'Unwanted, Unnoticed: an audit of 160 asylum and immigration-related death in Europe' by Reem Abu-Hayyeh and Frances Webber has been described by the IRR as "disturbing". Snapshots detailed in the report make for grim reading.
"A Polish migrant, Piotrowski, died in Dublin crushed in a recycling bin. He had been given notice to leave the Frederick Hall hostel for homeless eastern EU migrants, which was to be turned into a one-night facility. Consequently, he started sleeping in bins for shelter, and was crushed when the recycling bin he was sleeping in was emptied one night," the report details.
Germany had the largest number of recorded deaths, with 29. According to the report:
"In September 2014, footage emerged from Germany showing guards from one of the main operators of asylum reception facilities, European Homecare, abusing asylum seekers, forcing them to lie down on mattresses covered in vomit and standing with a boot on their neck."
Refugees? No, 'Fortune Hunters'
Followed closely by Norway with 23 deaths, the report cites that: "Concerns have been expressed about Norway's detention of asylum seekers including children…
"Politicians use phrases such as 'fortune hunters' to describe refugees."
And the UK, with 22 deaths, where some of the issues raised in the report include: "Indefinite detention for migrants in prison-like conditions, casual racism and brutality and medical neglect."
In Britain, recent Home Office figures revealed that 30,000 migrants are detained indefinitely — many detainees have never committed a crime.
A male officer tried to search me once. I told him not to come near me three times but he didn’t stop so I punched him and gave him a bruise— Detained Voices (@detainedvoices) March 30, 2015
The Institute of Race Relations says the deaths in the last five years in the detention and reception centers and the streets and the squats of Europe, "are a product of the rightlessness and the lack of human dignity European governments accord to migrants and asylum seekers."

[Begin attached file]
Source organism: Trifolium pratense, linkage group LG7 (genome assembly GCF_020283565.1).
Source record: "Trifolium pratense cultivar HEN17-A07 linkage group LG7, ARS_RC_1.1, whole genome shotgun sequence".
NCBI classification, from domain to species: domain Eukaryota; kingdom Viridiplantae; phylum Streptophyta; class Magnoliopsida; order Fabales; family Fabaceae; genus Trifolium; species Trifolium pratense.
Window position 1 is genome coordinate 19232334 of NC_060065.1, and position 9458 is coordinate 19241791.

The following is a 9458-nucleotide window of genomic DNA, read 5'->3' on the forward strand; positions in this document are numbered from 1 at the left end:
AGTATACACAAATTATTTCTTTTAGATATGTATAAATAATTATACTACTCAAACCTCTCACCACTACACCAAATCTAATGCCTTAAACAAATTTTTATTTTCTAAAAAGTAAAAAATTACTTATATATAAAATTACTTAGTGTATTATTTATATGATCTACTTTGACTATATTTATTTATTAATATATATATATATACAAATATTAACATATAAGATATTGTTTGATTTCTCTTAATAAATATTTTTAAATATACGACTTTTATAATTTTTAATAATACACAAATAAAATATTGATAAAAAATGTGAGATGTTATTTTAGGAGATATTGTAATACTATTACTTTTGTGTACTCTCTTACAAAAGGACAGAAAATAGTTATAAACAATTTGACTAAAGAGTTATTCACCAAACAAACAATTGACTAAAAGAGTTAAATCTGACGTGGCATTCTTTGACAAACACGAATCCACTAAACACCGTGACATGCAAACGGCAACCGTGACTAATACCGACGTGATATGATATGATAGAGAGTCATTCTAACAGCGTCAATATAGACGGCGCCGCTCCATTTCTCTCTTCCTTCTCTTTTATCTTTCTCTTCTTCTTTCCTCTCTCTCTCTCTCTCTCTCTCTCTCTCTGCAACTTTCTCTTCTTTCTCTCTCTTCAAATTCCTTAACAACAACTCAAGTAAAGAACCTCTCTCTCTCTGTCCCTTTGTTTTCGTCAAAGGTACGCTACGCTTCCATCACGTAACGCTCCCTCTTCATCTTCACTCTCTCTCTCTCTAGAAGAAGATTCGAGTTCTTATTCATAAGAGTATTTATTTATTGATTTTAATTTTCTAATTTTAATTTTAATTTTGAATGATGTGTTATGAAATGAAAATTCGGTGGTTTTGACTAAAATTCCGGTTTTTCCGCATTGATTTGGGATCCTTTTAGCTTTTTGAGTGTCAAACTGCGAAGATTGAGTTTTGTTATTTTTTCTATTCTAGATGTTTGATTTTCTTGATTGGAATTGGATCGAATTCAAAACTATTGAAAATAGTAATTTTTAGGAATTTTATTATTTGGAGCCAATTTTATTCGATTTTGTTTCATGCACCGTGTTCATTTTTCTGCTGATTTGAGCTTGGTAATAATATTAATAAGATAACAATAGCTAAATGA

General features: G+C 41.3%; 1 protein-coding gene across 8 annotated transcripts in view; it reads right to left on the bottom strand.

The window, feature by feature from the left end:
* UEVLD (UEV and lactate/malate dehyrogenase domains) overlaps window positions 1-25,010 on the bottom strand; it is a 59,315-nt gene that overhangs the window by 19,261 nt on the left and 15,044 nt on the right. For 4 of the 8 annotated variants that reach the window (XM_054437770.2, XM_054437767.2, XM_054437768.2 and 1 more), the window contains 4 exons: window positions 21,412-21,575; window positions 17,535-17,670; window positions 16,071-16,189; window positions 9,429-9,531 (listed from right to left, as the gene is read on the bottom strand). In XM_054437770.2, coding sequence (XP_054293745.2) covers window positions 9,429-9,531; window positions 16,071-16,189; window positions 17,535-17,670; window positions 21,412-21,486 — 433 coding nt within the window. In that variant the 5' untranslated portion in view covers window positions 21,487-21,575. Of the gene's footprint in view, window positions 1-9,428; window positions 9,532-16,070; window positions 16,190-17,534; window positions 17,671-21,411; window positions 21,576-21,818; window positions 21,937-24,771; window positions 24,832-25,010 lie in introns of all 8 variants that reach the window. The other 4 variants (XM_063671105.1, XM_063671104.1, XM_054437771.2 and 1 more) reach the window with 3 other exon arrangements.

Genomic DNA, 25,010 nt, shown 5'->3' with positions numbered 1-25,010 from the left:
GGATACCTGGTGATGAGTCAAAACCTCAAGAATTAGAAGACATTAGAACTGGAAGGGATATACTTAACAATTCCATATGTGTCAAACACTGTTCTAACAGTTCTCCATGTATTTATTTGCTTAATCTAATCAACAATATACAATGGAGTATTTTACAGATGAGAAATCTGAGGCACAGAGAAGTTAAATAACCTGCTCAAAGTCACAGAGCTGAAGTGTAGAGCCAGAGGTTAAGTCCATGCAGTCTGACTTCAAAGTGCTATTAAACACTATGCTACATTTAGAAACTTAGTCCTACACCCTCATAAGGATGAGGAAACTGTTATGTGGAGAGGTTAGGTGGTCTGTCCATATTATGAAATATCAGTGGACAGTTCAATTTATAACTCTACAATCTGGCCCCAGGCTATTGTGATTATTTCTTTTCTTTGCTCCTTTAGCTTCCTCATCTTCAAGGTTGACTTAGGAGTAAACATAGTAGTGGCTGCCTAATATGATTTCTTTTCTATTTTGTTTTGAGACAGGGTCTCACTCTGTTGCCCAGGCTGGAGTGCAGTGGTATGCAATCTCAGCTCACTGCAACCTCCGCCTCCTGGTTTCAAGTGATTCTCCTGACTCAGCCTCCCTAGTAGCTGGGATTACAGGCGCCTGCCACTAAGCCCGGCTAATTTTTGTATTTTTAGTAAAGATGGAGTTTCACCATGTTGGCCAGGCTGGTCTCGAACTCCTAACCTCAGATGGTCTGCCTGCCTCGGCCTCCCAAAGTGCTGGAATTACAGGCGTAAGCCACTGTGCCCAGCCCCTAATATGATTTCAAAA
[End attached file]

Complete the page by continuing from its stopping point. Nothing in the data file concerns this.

Of the 160 deaths that were recorded, 60 were suicides, 26 were caused by untreated illness or an illness that was exacerbated by being held in detention and 16 were caused by destitution.
Incomplete Picture — Tip of the Iceberg
Over 50 nationalities are mentioned in the findings. The majority are from Sub-Saharan Africa and South Asia.
The audit of 160 deaths was compiled through newspaper articles and NGO reports. The IRR admits the report doesn't reflect a complete picture. The total number of deaths in recent years remain unknown, suggesting that the true toll is the tip of the iceberg.
Our forthcoming report on deaths in custody, Dying for Justice, just back from the printers pic.twitter.com/BN2d1onJ0q— IRR News (@IRR_News) March 18, 2015
Many countries don't record migrant's deaths — or investigate them.
"Some lives simply don't matter. These deaths reflect exactly the same indifference to human life that we see at the border… This suffering, these deaths need to be accounted for," said Liz Fekete, Director if the IRR.
"Poor and vulnerable people across Europe, irrespective of nationality, are increasingly ignored by the affluent and the powerful. They are, to all intents and purposes, Europe's non-people — 'unwanted, unvalued and unnoticed.' "
Authors Reem Abu-Hayyeh and Frances Webber cites accusations by many organizations, including the Pope who have "berated Europe's leaders for policy failures, and a moral attitude of indifference and inertia, which have contributed to the thousands of refugees who are drowning each year in the Mediterranean Sea".
But it's the survivors of that perilous journey and their subsequent fate on EU soil that this report calls Europe's humanitarian ideals into question.